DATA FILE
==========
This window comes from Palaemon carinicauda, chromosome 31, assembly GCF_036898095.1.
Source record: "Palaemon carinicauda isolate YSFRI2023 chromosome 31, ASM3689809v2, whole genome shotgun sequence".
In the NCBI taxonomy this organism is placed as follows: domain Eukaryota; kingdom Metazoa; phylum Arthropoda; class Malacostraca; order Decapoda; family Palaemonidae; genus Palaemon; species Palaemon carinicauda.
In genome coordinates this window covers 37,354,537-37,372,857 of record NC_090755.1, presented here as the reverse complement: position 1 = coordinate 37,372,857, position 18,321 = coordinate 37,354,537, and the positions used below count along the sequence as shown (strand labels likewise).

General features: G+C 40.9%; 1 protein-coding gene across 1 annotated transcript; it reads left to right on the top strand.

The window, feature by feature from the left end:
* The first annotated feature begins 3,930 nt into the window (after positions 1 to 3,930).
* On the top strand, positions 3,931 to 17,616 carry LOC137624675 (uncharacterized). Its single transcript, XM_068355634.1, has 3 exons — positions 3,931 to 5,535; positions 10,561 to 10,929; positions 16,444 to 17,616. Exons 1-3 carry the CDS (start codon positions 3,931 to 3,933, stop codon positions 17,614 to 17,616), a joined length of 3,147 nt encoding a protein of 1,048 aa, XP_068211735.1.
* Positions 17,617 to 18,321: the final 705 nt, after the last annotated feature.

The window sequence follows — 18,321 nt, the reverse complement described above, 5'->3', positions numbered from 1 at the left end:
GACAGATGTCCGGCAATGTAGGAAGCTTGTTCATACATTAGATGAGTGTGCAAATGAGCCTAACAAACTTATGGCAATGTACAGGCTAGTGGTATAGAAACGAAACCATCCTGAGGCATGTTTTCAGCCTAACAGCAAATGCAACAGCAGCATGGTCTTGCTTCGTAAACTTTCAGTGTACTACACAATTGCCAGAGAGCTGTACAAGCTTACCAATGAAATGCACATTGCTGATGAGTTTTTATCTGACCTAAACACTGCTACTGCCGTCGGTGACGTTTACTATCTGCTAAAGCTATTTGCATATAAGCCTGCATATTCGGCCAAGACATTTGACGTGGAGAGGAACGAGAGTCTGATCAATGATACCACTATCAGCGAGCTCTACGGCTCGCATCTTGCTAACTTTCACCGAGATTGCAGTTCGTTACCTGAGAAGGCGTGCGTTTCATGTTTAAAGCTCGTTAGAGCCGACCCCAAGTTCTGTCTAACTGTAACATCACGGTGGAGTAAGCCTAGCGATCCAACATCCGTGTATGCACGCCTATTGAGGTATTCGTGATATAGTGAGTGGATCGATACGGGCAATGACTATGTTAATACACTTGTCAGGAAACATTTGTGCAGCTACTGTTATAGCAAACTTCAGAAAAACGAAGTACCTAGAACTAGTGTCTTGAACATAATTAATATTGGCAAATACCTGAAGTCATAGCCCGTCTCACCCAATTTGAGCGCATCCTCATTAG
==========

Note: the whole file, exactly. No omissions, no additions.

This window comes from Palaemon carinicauda, chromosome 31, assembly GCF_036898095.1.
Source record: "Palaemon carinicauda isolate YSFRI2023 chromosome 31, ASM3689809v2, whole genome shotgun sequence".
In the NCBI taxonomy this organism is placed as follows: domain Eukaryota; kingdom Metazoa; phylum Arthropoda; class Malacostraca; order Decapoda; family Palaemonidae; genus Palaemon; species Palaemon carinicauda.
In genome coordinates this window covers 37,354,537-37,372,857 of record NC_090755.1, presented here as the reverse complement: position 1 = coordinate 37,372,857, position 18,321 = coordinate 37,354,537, and the positions used below count along the sequence as shown (strand labels likewise).

General features: G+C 40.9%; 1 protein-coding gene across 1 annotated transcript; it reads left to right on the top strand.

The window, feature by feature from the left end:
* The first annotated feature begins 3,930 nt into the window (after positions 1 to 3,930).
* On the top strand, positions 3,931 to 17,616 carry LOC137624675 (uncharacterized). Its single transcript, XM_068355634.1, has 3 exons — positions 3,931 to 5,535; positions 10,561 to 10,929; positions 16,444 to 17,616. Exons 1-3 carry the CDS (start codon positions 3,931 to 3,933, stop codon positions 17,614 to 17,616), a joined length of 3,147 nt encoding a protein of 1,048 aa, XP_068211735.1.
* Positions 17,617 to 18,321: the final 705 nt, after the last annotated feature.

The window sequence follows — 18,321 nt, the reverse complement described above, 5'->3', positions numbered from 1 at the left end:
GACAGATGTCCGGCAATGTAGGAAGCTTGTTCATACATTAGATGAGTGTGCAAATGAGCCTAACAAACTTATGGCAATGTACAGGCTAGTGGTATAGAAACGAAACCATCCTGAGGCATGTTTTCAGCCTAACAGCAAATGCAACAGCAGCATGGTCTTGCTTCGTAAACTTTCAGTGTACTACACAATTGCCAGAGAGCTGTACAAGCTTACCAATGAAATGCACATTGCTGATGAGTTTTTATCTGACCTAAACACTGCTACTGCCGTCGGTGACGTTTACTATCTGCTAAAGCTATTTGCATATAAGCCTGCATATTCGGCCAAGACATTTGACGTGGAGAGGAACGAGAGTCTGATCAATGATACCACTATCAGCGAGCTCTACGGCTCGCATCTTGCTAACTTTCACCGAGATTGCAGTTCGTTACCTGAGAAGGCGTGCGTTTCATGTTTAAAGCTCGTTAGAGCCGACCCCAAGTTCTGTCTAACTGTAACATCACGGTGGAGTAAGCCTAGCGATCCAACATCCGTGTATGCACGCCTATTGAGGTATTCGTGATATAGTGAGTGGATCGATACGGGCAATGACTATGTTAATACACTTGTCAGGAAACATTTGTGCAGCTACTGTTATAGCAAACTTCAGAAAAACGAAGTACCTAGAACTAGTGTCTTGAACATAATTAATATTGGCAAATACCTGAAGTCATAGCCCGTCTCACCCAATTTGAGCGCATCCTCATTAG